Ambition meets reality in EU tax leaks probe
The European Parliament’s new investigative committee on money laundering and tax dodging (Pana) began work on Tuesday (27 September), hearing from the journalists behind the Panama Papers leak.
The MEPs are to examine whether mass-scale tax avoidance and money laundering could be prevented, at least in part, by better application of existing EU rules.
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The committee also wants to know if new legislation could disrupt the business model of banks and lawyers that help rich individuals and companies to minimise their tax bill through different offshore schemes.
The Panama leaks showed that a Panamanian law firm, Mossack Fonseca, set up shell firms for hoards of European clients.
Highlighting the complexity of the problem, Jan Strozyk from German radio station NDR, told the MEPs: “Mossack Fonseca doesn’t actually work with customers directly”.
”There is a whole industry of middlemen and intermediaries: bankers, lawyers, accountants, consultants, and one-stop-shops”.
Six of Germany’s seven largest banks, including some state-owned banks, also offered Fonseca-type services, he added.
Another NDR reporter, Julia Stein, said she set up her own shell company with a few mouse clicks and no questions asked.
”It was like shopping on Amazon,” she said. ”You Google, and find lots of advertisements on how easy it is to open a shell company”.
Kristof Clerix, a Belgian journalist, said shell firms “can be used for legal, illegal, or even criminal activities”.
He said that, for him, it was OK to use offshore entities to conceal wealth from business partners or spouses, but not in order to trick tax authorities.
Oliver Zihlmann, from the Swiss newspaper Sonntagszeitung, noted: “We have found cases of child abusers, arms smugglers, and terrorists using these [hidden] funds”.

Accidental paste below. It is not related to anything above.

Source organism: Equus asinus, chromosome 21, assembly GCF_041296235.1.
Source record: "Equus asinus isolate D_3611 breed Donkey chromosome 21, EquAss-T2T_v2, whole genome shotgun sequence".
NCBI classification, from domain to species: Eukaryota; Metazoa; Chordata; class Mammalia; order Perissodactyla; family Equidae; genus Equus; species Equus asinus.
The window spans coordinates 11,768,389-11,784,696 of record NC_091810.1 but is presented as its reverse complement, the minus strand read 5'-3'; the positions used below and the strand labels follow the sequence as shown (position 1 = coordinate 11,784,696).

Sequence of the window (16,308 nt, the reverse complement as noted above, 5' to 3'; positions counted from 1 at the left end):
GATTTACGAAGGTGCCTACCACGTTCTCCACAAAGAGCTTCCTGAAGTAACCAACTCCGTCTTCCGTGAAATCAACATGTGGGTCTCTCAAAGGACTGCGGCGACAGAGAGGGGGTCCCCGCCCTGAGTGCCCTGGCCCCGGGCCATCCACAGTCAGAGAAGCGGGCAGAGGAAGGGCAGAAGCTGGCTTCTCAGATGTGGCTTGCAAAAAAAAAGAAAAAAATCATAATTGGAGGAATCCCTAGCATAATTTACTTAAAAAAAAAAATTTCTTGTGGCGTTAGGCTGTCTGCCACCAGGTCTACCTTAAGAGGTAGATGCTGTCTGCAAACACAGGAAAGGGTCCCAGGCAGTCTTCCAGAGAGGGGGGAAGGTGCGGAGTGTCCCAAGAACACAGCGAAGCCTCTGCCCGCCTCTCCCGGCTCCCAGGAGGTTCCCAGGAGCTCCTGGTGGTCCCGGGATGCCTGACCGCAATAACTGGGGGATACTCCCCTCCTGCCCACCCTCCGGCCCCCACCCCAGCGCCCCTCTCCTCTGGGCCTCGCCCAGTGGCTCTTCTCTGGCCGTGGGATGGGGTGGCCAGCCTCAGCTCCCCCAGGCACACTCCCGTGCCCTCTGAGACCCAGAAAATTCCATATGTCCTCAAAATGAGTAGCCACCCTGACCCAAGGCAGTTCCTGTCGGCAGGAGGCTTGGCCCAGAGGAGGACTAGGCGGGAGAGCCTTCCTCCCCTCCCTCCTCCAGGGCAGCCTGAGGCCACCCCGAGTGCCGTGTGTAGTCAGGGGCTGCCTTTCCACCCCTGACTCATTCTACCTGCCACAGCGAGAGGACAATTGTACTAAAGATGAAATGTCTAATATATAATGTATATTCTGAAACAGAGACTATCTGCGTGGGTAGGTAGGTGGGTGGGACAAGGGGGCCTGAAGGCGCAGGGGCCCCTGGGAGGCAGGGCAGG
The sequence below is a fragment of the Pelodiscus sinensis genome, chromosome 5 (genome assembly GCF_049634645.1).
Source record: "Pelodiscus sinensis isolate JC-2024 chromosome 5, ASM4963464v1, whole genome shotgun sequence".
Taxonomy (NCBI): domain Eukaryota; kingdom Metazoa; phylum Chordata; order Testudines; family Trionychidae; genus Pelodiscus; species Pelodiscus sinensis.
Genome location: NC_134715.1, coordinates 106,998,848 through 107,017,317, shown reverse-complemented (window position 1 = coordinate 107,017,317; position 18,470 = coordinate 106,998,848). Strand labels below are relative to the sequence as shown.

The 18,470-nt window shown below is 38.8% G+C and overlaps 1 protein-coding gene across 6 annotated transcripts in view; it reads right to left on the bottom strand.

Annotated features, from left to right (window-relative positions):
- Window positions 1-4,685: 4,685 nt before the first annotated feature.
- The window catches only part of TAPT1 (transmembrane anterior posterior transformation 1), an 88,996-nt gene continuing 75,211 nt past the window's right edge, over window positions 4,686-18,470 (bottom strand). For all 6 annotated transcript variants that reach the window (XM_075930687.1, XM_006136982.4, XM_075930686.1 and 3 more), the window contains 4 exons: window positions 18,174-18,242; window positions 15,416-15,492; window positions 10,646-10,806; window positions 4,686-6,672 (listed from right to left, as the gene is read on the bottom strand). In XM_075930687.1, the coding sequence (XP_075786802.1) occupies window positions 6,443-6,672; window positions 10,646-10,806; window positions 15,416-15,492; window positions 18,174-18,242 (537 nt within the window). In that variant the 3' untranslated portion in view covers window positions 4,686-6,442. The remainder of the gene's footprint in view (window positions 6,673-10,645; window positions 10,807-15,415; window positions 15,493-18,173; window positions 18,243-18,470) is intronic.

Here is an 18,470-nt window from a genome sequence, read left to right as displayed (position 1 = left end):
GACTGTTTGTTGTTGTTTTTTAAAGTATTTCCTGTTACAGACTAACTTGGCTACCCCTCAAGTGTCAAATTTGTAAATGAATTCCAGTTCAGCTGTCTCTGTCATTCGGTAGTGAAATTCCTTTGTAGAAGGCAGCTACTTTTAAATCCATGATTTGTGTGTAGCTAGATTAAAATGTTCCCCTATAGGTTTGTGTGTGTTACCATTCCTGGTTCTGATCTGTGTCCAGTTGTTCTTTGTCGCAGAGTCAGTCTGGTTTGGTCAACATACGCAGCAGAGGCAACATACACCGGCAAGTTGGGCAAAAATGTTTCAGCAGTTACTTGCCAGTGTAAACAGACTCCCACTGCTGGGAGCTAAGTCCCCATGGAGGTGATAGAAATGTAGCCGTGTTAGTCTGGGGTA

He also highlighted the political risks of shadow structures.
He said that Panama Papers had exposed the fact that Russian leader Vladimir Putin’s “closest entourage” had channelled hundreds of millions of euros through the EU while avoiding controls.
He singled out Cyprus for criticism, saying that while it had a register of corporate ownership on paper, in reality ”nobody is filling it out.”
Journalists, such as Finland’s Minna Knus, also called for a new EU law to protect whistleblowers.
The mood in the committee’s first meeting was upbeat on Tuesday.
MEPs were concerned, however, the legal service of the EU Council, where member sates meet, had issued an opinion earlier this summer saying the MEPs cannot have full access to information.
The Pana chairman, German centre-right MEP Werner Langen, vowed to fight for the European parliament's right to have the same kind of powers as inquests in national assemblies.
Further clouds on the horizon could appear as the parliament tries to summon guests to its next hearings.
Langen said former EU commissioner Neelie Kroes, recently exposed for having failed to declare her role in an offshore firm while in office, should face the committee’s questions.
When asked whether the current climate change commissioner, Miguel Arias Canete, who failed to declare his wife’s Mossack Fonseca shell firm, should also face questions, the MEP said ”active politicians” would be called up.
He also mentioned Malta’s minister of energy, Konrad Mizzi, another Mossack Fonseca client, as an example.
The decision on who to invite will be taken on 13 October, but Canete’s centre-right EPP political family and the European Commission might try to shield him from any cross-examination.